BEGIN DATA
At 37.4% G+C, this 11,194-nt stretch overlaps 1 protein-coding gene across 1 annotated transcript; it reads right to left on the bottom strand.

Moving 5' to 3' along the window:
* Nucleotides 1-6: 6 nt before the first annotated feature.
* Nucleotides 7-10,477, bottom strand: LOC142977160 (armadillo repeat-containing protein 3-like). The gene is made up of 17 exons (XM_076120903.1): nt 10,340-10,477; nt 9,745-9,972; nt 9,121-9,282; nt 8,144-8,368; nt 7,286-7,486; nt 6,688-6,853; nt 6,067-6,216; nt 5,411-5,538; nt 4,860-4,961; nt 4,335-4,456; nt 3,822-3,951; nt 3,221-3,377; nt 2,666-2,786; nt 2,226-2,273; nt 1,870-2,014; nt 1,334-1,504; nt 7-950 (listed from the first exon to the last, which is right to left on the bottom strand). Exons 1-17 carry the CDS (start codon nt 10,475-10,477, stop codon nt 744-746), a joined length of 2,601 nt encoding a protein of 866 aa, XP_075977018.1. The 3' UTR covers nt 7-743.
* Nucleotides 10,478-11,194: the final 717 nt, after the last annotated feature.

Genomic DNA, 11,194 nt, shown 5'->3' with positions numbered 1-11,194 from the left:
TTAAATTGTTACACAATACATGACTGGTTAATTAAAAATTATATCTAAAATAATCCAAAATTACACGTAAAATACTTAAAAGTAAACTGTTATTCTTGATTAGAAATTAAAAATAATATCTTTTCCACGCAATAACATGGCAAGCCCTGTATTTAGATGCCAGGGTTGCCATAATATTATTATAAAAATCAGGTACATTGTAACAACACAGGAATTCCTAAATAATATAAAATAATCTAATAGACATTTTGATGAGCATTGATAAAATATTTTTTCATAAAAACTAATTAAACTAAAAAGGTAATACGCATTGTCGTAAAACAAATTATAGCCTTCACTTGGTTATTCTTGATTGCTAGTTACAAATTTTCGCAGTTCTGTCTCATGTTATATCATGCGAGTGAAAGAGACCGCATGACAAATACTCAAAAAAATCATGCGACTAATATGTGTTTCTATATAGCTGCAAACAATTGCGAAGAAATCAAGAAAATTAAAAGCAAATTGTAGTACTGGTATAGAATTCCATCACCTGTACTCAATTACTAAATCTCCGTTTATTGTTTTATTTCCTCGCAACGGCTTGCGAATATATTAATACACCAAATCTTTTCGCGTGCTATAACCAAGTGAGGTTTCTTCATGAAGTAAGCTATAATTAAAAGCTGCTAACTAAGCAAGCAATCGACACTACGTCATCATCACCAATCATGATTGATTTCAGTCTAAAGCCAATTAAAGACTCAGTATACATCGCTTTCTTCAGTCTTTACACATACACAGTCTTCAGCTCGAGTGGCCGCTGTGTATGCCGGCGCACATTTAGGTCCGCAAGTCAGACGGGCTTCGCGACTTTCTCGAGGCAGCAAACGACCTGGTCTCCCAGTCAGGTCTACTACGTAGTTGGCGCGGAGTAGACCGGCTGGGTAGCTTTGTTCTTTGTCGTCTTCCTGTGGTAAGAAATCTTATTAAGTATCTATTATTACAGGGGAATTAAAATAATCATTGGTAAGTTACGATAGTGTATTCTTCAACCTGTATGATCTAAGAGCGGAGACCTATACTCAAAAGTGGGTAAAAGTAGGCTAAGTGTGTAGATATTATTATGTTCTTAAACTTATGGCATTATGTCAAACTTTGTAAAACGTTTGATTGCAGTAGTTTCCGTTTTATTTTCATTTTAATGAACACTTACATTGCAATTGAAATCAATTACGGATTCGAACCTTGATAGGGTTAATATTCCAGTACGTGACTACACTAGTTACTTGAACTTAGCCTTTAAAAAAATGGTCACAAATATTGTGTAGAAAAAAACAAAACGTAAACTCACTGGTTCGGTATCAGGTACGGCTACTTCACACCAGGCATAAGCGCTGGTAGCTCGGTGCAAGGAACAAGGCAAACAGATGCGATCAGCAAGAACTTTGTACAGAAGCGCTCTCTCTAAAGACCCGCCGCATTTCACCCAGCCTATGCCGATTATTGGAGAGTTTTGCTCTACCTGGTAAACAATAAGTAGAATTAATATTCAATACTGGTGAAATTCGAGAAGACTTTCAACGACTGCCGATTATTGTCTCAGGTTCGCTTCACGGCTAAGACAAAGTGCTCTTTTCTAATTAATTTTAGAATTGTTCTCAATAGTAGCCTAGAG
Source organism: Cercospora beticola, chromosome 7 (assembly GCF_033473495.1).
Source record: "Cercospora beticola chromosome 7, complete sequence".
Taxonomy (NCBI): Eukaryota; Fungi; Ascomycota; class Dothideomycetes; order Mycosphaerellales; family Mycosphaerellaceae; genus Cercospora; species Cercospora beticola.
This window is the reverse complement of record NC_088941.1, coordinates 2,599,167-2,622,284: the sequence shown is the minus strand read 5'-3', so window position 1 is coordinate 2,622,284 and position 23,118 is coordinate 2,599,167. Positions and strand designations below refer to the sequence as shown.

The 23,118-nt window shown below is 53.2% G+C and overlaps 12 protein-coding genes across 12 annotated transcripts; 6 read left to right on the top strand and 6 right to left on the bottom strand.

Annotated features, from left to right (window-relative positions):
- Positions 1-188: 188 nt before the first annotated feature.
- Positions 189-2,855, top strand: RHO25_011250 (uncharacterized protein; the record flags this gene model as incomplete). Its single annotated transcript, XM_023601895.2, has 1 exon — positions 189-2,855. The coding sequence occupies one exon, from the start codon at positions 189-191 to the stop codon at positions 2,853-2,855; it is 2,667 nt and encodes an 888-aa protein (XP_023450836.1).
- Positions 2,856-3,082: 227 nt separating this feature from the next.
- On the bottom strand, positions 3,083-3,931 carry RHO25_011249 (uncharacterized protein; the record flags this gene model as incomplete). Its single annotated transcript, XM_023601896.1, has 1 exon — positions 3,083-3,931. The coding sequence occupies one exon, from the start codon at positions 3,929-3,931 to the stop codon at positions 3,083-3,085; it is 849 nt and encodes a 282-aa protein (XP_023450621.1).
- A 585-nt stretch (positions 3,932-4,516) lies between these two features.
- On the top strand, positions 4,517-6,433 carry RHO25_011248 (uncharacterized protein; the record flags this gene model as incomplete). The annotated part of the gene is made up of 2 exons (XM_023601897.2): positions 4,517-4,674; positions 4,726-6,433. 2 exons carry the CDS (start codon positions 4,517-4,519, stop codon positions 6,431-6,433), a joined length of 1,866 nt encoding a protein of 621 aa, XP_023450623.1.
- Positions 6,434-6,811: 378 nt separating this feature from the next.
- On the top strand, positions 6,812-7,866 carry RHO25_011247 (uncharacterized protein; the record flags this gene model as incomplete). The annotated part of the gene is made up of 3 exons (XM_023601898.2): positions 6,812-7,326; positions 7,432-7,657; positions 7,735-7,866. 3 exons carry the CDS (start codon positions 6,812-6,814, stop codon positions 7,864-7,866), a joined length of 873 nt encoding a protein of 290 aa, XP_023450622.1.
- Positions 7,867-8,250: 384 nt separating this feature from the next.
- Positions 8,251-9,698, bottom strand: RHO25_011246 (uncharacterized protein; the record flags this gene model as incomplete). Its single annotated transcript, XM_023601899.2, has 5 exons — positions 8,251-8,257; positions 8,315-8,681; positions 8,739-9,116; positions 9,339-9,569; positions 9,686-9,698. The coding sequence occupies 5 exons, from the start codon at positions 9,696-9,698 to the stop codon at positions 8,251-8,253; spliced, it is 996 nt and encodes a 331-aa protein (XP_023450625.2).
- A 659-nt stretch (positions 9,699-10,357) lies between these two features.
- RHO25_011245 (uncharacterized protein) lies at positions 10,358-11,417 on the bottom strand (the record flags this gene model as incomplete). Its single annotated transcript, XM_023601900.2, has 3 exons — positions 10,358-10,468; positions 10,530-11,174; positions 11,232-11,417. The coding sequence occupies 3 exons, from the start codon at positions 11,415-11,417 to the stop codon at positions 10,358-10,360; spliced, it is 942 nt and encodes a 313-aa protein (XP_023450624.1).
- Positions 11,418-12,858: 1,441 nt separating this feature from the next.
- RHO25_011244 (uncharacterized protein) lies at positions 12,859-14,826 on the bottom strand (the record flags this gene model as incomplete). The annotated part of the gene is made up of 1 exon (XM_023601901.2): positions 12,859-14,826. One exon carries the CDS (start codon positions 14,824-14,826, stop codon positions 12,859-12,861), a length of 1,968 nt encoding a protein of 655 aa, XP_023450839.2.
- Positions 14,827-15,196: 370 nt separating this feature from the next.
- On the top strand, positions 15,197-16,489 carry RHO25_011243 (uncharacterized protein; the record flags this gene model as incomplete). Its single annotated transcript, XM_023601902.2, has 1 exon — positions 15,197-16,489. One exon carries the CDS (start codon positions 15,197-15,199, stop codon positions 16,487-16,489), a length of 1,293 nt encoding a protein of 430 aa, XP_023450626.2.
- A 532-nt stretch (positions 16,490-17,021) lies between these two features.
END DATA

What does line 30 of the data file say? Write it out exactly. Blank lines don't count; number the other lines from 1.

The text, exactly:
- A 532-nt stretch (positions 16,490-17,021) lies between these two features.